FIG. 2 is a simplified block diagram of circuit 100 according to the present invention. In the figures and in the description, a plurality of N elements and signals is indicated by indices i from 1 to N. In FIG. 2, reference numbers 70, 90, 130, 131, 132, 111, 121, and 151 have indices `i` that refer to the plurality of N. Busses 115, 125, and 155 carrying a plurality of N signals and bus 146 (4 bits) are shown bolder than single-bit lines 116 and 126.
Circuit 100 comprises a plurality of N input cells 130i (hereinafter cells 130i), test circuit 160 (dashed frame) and core 150. Test circuit 160 and core 150 are independent; core 150 is not essential for the invention. Therefore, the invention is not limited to circuits having a special function. Circuit 100 can be any integrated circuit, such as for example, a signal processing circuit, a logic element, a microprocessor or any other circuit having a plurality of inputs.
Cells 130i have inputs 131i for receiving first signals 70i (hereinafter Ini) and have outputs 132i for providing second signals 90i (hereinafter Si). Although cells 130i are illustrated here as input elements, the term `cell` is indented to include other circuitry, which provides second signals Si. A person of skill in the art will be able to apply the present invention to other circuits having internal signal paths which can be considered as outputs 132i. First signals Ini have logical states represented by first level 71 and second level 72; second signals Si have logical states represented by other levels which can be identical to levels 71 and 72 or different. Properly operating cells 130i correctly transfer first signals Ini to second signals Si without changing the information (e.g., logically, Si =Ini). This transfer can comprise an inversion (e.g., Si =NEG(Ini)), but the information as such remains unchanged. Outputs 132i of cells 130i are coupled to inputs 151i of core 150 via bus 155.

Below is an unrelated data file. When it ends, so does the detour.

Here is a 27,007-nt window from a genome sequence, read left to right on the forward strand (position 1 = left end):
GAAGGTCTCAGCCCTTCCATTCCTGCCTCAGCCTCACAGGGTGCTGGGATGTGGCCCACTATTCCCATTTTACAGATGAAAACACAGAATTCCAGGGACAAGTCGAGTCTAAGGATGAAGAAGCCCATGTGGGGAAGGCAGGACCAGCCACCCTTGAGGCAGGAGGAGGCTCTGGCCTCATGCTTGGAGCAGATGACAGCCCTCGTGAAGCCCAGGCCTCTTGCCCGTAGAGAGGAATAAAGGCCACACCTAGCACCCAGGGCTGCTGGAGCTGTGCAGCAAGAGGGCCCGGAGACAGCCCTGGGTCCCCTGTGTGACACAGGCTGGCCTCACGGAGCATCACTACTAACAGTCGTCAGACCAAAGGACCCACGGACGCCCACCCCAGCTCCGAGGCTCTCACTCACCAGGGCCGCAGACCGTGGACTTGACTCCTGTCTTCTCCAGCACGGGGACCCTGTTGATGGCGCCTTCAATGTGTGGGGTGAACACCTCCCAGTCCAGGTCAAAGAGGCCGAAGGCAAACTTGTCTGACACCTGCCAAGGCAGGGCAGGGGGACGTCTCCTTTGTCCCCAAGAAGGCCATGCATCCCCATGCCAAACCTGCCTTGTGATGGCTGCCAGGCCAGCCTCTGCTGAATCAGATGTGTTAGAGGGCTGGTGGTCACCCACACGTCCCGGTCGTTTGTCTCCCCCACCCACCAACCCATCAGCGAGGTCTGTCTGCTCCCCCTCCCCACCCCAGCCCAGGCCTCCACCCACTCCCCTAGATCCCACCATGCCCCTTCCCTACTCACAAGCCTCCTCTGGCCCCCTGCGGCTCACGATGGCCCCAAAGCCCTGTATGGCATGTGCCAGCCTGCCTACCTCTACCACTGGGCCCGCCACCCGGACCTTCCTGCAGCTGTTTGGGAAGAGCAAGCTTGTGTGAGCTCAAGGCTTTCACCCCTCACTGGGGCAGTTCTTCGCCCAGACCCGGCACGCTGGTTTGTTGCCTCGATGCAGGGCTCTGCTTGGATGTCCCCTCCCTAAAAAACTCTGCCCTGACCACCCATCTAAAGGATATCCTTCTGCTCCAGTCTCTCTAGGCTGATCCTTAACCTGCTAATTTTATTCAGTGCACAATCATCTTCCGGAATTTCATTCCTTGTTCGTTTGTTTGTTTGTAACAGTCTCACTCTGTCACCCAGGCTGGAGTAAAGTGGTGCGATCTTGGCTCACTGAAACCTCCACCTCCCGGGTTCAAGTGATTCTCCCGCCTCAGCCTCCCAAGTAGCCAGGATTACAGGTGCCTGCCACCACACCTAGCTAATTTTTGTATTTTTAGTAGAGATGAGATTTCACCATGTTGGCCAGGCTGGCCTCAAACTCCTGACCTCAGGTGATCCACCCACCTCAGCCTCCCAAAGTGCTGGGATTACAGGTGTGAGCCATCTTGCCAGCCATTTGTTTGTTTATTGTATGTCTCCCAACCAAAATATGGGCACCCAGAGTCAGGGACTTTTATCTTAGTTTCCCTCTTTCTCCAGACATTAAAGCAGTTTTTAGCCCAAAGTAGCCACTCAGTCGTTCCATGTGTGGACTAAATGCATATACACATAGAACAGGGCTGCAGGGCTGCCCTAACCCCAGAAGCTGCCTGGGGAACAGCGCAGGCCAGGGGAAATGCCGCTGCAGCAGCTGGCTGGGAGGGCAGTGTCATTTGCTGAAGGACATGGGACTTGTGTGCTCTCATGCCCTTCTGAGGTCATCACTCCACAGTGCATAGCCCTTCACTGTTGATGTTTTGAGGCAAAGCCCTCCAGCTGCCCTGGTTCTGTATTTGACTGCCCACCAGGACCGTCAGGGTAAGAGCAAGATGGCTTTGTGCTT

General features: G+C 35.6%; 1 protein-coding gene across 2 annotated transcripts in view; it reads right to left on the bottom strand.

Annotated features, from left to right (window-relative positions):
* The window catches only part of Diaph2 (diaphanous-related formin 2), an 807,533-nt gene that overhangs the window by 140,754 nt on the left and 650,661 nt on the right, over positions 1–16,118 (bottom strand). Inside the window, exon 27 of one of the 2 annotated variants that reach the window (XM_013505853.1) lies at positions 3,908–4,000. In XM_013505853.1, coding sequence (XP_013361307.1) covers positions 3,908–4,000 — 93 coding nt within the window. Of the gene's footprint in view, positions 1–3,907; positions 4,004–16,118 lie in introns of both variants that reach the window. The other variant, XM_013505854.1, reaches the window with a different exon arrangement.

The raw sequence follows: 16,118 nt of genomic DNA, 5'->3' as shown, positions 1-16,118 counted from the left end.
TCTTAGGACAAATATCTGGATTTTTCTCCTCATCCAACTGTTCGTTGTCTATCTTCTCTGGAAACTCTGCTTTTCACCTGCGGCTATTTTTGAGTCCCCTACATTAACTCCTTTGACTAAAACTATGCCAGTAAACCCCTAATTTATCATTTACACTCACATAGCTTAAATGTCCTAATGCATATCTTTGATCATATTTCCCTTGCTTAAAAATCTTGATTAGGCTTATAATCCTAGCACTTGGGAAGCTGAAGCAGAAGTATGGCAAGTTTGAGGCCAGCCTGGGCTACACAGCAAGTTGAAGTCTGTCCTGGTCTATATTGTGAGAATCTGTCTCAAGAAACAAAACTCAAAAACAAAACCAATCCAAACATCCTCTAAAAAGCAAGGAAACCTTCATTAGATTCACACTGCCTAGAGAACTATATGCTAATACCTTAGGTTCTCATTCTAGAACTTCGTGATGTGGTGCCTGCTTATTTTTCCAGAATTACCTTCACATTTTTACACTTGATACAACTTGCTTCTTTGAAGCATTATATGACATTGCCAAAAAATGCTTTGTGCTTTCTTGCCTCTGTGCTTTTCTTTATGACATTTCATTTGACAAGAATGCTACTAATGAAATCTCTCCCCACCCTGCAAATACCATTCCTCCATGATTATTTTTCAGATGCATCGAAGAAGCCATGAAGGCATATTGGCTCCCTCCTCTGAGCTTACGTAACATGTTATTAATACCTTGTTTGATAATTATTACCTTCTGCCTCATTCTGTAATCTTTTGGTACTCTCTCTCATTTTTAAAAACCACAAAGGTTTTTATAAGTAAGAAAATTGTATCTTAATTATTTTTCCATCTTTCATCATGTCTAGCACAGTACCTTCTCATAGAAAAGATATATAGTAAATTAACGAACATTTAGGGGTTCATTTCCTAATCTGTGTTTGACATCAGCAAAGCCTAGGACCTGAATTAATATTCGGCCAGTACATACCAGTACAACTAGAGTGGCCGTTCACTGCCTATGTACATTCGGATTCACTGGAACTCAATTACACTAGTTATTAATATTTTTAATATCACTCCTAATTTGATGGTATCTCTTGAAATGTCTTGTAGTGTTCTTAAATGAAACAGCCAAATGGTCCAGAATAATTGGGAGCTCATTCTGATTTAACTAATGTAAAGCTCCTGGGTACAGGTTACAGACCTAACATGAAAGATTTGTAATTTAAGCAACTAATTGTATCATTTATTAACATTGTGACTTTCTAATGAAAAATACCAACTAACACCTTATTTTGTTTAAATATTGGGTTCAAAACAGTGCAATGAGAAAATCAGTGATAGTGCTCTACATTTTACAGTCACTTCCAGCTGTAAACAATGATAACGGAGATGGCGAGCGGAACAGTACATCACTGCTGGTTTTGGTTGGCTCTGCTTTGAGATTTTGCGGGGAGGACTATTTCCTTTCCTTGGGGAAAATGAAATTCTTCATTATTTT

Test circuit 160 determines whether cells 130i are functioning or not. In other words, test circuit 160 detects the presence of improperly operating cells 130i. Or, test circuit 160 detects that all cells 130i transfer first signals Ini correctly to second signals Si. In the following, indices k, x, and y are used for malfunctioning cells 130k, 130x, 130y. Test circuit 160 comprises first logic 110, second logic 120, and control circuit 140. Circuit 100 has control interface 101 coupled to control circuit 140 (via bus 146). Outputs 132i of cells 130i are coupled to inputs 111i of first logic 110 via bus 115 and to inputs 121i of second logic 120 via bus 125. First logic 110 is coupled to control circuit 140 by first line 116. Second logic 120 is coupled to control circuit 140 by second line 126. Signals which are supplied to or provided by control circuit 140 to or from control interface 101 are collectively referred to a third control signal 143. At lines 116 and 126, control circuit 140 provides first control signal 119 (hereinafter ComH), and second control signal 129 (hereinafter ComL), respectively. Preferably, ComH and ComL are binary or tristate signals. First logic 110 and second logic 120 receive the plurality of N second signals Si. In first logic 110 and in second logic 120, second signals Si are related by logical functions (e.g., "OR"). The result of the logical function is sent to control circuit 140 by modifying signals ComH and ComL. The phrase `modify` is intended to express that first logic 110 and second logic 120 alternate the logical states of ComH and ComL, respectively, or keep the logical states unchanged. Control circuit 140 provides ComH and ComL when testing is required. Control circuit 140 provides ComH or ComL at such potentials, that they can be modified by first logic 110 and second logic 120, respectively. That will be referred to by the term "select a logic". When testing is not required, control circuit 140 pulls lines 116 and 126 to such voltages that logic 110 and 120 do not consume power ("not select"). This can be accomplished by for example, pulling lines 116 and 126 to certain reference voltages or making lines 116, 126 with ComH, ComL floating. This is an advantage of the invention. When circuit 100 is tested in the manufacturing process, first logic 110 and second logic 120 are selected. During normal operation of circuit 100 after successful testing, first and second logic 110, 120 are simply disabled and do not consume power.